While Texas claims the top spot for butterfly diversity in the United States, its neighbor New Mexico butterflies also tops the butterfly diversity chart.
The Rocky Mountains in the north and the deserts of the south bookend some beautiful fields and forests in the state. All the habitat diversity means the state butterfly population rockets past the three hundred species mark.
This introduction to New Mexico butterflies provides some basic tips with pictures and a video. Please press the green butterflies button for a variety of species in all the families listed below.
Finding butterflies in New Mexico is easy. Tourist destinations such as Albuquerque have butterfly pavilions at their Botanical Gardens.
Santa Fe Botanical Gardens also attracts butterflies year round. A bit to the north of Santa Fe, the Jemez Mountains hosts about one hundred and fifty species.
In the south, Las Cruces hosts a butterfly festival at the Chihuahuan Desert Nature Park.
Everywhere in between butterflies fly in fields, forests and back yard gardens. This introduction to New Mexico butterflies provides only a few butterfly pictures, along with a complete list of butterflies.
It divides into families, which align closely with wing color. Visitors looking for additional butterfly identification help can press the green butterfly button for more information.
New Mexico Butterflies – Brush foot
Easy butterfly identification usually begins with noting wing color. The large and often orange color wings of the brush foot family make them garden favorites.
The types of butterflies in New Mexico in the Brush-footed family extends down two long columns. A quick look at the species shows some definite desert Southwest border species such as Silver Emperor, Common Mestra, Dingy Purplewing, Blackened Bluewing, and Gray Cracker. With names such as Polixenes Arctic, Melissa Arctic, Chryxus Arctic, Alberta Arctic and Uhler’s Arctic, it would be a good guess those butterfly species inhabited the northern mountain regions. The picture shows and Empress Leilia, one of the Southwest regional species.
New Mexico does have one endangered butterfly, the Sacramento Mountain Checkerspot, pictured. It’s range is very limited to the Sacramento Mountains in the South. Recently, (August 2023) the USFWS proposed placing around 1,500 acres in the area as critical habitat to ensure it’s continued existence. The picture also comes courtesy of the USFWS.
As the list shows, New Mexico hosts variety of Checkerspot butterflies. The video at the top of the page shows the Theona Checkerspot another fairly common Southwest species. The picture and the video highlight another elementary butterfly tip, wing patterns help with initial identification. The checkerspot pattern on the wings explains the common name.
Other more common crescent, comma milkweed and lady species fly the fields, forests, parks and residential areas around New Mexico. The picture shows the Gulf Fritillary with distinct orange wings and markings.
Banded Orange Heliconian
Great Spangled Fritillary
Arizona Red-spotted Purple
West Coast Lady
Great Basin Wood-Nymph
Butterflies: Whites and Yellows
Visitors to the Land of Enchantment will be enchanted at the many opportunities to photography white and yellow butterfly species that fit nicely on their life lists. Chiricahua whites, Statira Sulphur, Angled Whites and more are very rare species. The picture shows a more common Western white species.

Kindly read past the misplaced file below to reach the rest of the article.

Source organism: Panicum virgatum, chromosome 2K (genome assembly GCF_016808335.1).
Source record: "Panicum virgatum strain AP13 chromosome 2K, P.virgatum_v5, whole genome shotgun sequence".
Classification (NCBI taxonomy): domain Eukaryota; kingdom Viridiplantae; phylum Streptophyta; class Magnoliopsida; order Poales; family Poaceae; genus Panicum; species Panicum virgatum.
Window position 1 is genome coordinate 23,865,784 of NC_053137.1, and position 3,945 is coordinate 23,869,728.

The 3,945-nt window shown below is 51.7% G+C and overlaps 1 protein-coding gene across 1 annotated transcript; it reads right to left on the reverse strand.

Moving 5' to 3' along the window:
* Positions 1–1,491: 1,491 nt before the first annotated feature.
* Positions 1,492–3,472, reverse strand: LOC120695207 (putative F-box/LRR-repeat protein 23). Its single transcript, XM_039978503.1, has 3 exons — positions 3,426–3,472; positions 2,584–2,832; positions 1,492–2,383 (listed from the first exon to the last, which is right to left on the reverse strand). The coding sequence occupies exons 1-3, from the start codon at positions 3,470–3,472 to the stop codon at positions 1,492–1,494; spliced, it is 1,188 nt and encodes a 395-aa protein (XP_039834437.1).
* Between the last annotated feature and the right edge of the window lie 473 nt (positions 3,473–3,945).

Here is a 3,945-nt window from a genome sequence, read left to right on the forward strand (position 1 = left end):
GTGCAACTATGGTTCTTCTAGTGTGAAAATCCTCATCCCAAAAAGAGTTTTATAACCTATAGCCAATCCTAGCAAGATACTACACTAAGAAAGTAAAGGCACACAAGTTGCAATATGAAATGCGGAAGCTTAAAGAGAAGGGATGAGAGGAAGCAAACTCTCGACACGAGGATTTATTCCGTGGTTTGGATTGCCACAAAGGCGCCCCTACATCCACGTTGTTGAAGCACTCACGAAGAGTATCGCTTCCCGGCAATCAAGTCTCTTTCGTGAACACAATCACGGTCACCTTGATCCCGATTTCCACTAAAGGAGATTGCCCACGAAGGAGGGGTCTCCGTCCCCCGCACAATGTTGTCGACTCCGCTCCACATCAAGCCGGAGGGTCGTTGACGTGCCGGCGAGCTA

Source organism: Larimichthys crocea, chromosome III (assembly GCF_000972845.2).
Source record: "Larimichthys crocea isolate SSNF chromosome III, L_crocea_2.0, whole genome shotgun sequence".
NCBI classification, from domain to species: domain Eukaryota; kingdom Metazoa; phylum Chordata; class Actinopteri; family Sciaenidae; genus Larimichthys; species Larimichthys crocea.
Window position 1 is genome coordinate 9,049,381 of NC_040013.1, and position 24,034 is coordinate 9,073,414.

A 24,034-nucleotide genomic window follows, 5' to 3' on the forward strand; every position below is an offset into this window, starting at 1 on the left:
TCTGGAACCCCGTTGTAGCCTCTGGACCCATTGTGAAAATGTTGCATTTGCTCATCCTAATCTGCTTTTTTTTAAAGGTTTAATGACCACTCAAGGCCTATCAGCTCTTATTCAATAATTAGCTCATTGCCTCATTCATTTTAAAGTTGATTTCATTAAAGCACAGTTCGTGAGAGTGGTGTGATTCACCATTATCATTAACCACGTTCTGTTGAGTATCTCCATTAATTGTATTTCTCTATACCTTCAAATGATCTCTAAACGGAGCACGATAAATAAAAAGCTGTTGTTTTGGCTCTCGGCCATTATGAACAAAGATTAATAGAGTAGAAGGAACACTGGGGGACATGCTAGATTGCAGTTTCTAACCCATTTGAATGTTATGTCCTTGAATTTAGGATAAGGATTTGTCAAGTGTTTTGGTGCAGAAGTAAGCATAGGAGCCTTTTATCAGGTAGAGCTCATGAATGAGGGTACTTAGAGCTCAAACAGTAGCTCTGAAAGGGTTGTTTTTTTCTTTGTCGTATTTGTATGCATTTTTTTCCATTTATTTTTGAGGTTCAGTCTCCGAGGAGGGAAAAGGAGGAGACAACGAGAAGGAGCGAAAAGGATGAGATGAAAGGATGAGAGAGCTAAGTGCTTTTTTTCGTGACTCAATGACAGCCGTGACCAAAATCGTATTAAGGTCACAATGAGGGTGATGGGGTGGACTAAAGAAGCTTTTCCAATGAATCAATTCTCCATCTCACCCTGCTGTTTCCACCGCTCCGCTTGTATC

Yellow butterflies abound in the state. Identification tips often focus on size and wing patterns. Side views of the wing patterns usually help with identification.
The picture shows a Tailed Orange butterfly, with the extended tail looking portion on the edge of the wings accounting for the common name.
Southern Rocky Mountain Orangetip
Great Southern White
Queen Alexandra’s Sulphur
Large Orange Sulphur
Blues, Hairtreaks and Coppers
Green butterfly fans will enjoy New Mexico. Stay awhile and photograph the Apama Western Green, Sheridan’s Green Hairstreak, Xami Hairstreak, Silver-banded Hairstreak and Arizona Hairstreak (pictured). They’re all green.
Plan to stay an entire season in order to photographically capture the beauty and diversity of all the blues, hairstreaks and coppers in the state.
Western Square-dotted Blue
Rocky Mountain Dotted-Blue
Great Purple Hairstreak
Western Green Hairstreak
Apama Western Green
Sheridan’s Green Hairstreak
Western Pine Elfin
New Mexico Butterflies: Metalmarks
The more colorful subtropical Metalmarks don’t have a presence in New Mexico. However the nice species does represent a nice diversity. The picture shows an Arizona metalmark.
- Fatal Metalmark
- Arizona Metalmark
- Zela Metalmark
- Ares Metalmark
- Mormon Metalmark
- Mexican Metalmark
- Sonoran Metalmark
- Palmer’s Metalmark
- Nais Metalmark
New Mexcio Butterflies: Swallowtails
Southwest, Northwest, East and West is the rhyme and reason for New Mexico Swallowtail butterflies. Broad-banded Swallowtails and Ornythion Swallowtails are Southwest based. The Parnassians are mountain and Northwest based. Eastern and Western Tiger swallowtails bridges the coast to coast divide.
Visitors will never run out of swallowtail butterfly photography opportunities. Enjoy. The picture shows an Old World swallowtail.
- Rocky Mountain Parnassian
- Pipevine Swallowtail
- Polydamas Swallowtail
- Old World Swallowtail
- Black Swallowtail
- Anise Swallowtail
- Indra Swallowtail
- Western Tiger Swallowtail
- Pale Swallowtail
- Two-tailed Swallowtail
- Palamedes Swallowtail
- Giant Swallowtail
- Broad-banded Swallowtail
- Ornythion Swallowtail